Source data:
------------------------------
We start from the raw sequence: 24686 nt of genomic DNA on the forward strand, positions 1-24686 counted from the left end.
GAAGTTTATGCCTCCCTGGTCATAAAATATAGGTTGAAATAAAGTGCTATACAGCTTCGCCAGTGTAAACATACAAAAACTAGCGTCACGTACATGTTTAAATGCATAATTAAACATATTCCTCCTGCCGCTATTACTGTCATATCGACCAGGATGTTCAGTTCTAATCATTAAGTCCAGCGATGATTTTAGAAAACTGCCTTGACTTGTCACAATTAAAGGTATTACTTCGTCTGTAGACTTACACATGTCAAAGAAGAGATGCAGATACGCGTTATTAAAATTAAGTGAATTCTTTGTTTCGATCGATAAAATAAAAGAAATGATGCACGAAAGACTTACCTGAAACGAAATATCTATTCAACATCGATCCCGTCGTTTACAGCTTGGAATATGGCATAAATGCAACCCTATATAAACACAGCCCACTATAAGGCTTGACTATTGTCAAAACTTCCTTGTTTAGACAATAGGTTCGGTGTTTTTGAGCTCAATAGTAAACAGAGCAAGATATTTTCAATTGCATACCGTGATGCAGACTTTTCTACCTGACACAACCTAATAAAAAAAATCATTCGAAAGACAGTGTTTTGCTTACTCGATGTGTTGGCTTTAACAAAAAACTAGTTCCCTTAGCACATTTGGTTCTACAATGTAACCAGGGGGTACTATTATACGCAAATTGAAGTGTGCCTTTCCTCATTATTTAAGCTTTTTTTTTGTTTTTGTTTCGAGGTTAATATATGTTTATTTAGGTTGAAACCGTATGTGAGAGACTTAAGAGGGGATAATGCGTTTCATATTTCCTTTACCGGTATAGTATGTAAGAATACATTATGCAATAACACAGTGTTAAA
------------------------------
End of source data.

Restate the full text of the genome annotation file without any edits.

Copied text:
We start from the raw sequence: 24686 nt of genomic DNA on the forward strand, positions 1-24686 counted from the left end.
GAAGTTTATGCCTCCCTGGTCATAAAATATAGGTTGAAATAAAGTGCTATACAGCTTCGCCAGTGTAAACATACAAAAACTAGCGTCACGTACATGTTTAAATGCATAATTAAACATATTCCTCCTGCCGCTATTACTGTCATATCGACCAGGATGTTCAGTTCTAATCATTAAGTCCAGCGATGATTTTAGAAAACTGCCTTGACTTGTCACAATTAAAGGTATTACTTCGTCTGTAGACTTACACATGTCAAAGAAGAGATGCAGATACGCGTTATTAAAATTAAGTGAATTCTTTGTTTCGATCGATAAAATAAAAGAAATGATGCACGAAAGACTTACCTGAAACGAAATATCTATTCAACATCGATCCCGTCGTTTACAGCTTGGAATATGGCATAAATGCAACCCTATATAAACACAGCCCACTATAAGGCTTGACTATTGTCAAAACTTCCTTGTTTAGACAATAGGTTCGGTGTTTTTGAGCTCAATAGTAAACAGAGCAAGATATTTTCAATTGCATACCGTGATGCAGACTTTTCTACCTGACACAACCTAATAAAAAAAATCATTCGAAAGACAGTGTTTTGCTTACTCGATGTGTTGGCTTTAACAAAAAACTAGTTCCCTTAGCACATTTGGTTCTACAATGTAACCAGGGGGTACTATTATACGCAAATTGAAGTGTGCCTTTCCTCATTATTTAAGCTTTTTTTTTGTTTTTGTTTCGAGGTTAATATATGTTTATTTAGGTTGAAACCGTATGTGAGAGACTTAAGAGGGGATAATGCGTTTCATATTTCCTTTACCGGTATAGTATGTAAGAATACATTATGCAATAACACAGTGTTAAA